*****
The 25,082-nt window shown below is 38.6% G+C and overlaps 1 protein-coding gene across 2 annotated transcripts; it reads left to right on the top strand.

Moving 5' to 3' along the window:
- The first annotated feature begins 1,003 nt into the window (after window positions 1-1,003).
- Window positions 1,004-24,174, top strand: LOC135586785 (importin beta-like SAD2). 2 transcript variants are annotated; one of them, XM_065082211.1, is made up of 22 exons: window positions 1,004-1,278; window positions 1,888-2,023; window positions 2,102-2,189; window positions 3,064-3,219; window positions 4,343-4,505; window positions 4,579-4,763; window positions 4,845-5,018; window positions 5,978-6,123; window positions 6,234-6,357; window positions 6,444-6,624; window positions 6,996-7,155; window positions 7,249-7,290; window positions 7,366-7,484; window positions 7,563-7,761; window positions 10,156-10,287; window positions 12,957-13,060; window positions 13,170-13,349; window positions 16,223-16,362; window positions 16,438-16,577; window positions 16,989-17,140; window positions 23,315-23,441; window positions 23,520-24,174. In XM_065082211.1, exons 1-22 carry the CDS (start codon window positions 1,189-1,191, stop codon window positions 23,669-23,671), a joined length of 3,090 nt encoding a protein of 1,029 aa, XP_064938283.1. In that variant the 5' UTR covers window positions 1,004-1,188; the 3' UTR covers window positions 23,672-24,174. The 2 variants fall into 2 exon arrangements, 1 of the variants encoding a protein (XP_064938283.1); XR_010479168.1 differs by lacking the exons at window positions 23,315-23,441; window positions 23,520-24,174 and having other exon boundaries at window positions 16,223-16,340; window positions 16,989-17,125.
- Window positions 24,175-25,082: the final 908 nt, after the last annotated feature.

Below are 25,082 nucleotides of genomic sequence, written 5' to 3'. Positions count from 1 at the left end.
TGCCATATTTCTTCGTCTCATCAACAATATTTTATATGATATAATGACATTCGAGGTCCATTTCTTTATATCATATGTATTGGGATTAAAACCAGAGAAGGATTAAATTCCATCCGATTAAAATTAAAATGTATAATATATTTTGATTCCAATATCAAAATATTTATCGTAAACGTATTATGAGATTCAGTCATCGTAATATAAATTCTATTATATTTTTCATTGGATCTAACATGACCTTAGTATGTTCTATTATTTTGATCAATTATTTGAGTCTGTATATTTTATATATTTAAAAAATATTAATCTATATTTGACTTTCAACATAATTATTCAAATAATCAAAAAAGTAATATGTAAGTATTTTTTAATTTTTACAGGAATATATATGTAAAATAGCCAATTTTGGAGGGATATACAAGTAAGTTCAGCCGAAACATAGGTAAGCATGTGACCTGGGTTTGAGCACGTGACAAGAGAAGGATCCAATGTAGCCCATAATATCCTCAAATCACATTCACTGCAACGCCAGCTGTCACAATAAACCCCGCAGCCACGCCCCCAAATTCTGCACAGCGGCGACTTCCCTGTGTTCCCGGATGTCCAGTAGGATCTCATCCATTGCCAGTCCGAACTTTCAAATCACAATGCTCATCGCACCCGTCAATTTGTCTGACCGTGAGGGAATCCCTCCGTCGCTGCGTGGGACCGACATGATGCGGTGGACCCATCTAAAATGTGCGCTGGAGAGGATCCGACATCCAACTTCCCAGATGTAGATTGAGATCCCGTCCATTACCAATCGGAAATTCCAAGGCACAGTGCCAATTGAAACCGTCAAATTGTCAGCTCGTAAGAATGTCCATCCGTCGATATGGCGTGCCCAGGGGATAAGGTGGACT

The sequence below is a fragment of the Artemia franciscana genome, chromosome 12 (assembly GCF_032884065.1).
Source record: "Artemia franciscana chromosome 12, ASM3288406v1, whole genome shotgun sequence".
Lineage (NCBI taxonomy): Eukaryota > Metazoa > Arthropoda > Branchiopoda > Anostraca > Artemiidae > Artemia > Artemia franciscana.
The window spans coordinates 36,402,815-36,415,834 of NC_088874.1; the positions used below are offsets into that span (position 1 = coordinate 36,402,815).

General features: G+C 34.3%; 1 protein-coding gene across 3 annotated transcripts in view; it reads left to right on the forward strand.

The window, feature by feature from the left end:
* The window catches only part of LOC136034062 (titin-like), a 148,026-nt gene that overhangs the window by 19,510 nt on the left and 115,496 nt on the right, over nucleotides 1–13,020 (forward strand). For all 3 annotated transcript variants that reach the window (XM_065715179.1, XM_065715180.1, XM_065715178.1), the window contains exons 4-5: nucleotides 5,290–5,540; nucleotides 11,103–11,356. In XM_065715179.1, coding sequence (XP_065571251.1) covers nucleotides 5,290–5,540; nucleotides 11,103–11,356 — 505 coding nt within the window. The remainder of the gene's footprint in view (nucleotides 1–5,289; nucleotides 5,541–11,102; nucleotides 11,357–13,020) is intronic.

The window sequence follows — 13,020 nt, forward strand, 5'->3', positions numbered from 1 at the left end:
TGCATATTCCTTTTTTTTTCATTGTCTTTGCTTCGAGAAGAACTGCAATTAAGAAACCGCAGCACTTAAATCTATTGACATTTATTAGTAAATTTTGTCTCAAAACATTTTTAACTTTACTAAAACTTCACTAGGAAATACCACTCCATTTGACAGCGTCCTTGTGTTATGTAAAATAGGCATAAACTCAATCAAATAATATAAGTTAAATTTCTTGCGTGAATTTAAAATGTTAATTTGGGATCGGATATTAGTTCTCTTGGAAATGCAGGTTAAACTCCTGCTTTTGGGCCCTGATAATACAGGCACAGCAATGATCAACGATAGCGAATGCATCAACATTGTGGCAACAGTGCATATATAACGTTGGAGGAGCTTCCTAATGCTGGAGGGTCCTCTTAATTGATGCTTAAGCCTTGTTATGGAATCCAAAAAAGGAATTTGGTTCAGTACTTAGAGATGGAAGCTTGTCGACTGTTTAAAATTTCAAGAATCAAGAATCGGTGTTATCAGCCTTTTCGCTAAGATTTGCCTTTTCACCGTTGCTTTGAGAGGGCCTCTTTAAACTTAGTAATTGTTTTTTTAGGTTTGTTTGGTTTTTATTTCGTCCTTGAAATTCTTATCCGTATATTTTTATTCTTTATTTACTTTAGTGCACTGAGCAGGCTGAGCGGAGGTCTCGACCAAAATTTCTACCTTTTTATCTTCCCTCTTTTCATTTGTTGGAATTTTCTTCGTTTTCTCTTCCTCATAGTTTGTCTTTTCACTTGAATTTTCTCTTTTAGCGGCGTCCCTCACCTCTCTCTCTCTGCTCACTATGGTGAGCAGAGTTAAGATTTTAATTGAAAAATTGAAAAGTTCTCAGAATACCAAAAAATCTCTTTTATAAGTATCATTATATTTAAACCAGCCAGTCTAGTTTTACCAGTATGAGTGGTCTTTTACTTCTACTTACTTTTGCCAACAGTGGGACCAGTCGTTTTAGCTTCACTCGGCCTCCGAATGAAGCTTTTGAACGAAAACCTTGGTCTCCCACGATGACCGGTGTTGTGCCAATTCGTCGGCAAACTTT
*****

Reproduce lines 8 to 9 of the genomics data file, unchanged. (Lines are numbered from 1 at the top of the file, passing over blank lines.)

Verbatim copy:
The sequence below is a fragment of the Artemia franciscana genome, chromosome 12 (assembly GCF_032884065.1).
Source record: "Artemia franciscana chromosome 12, ASM3288406v1, whole genome shotgun sequence".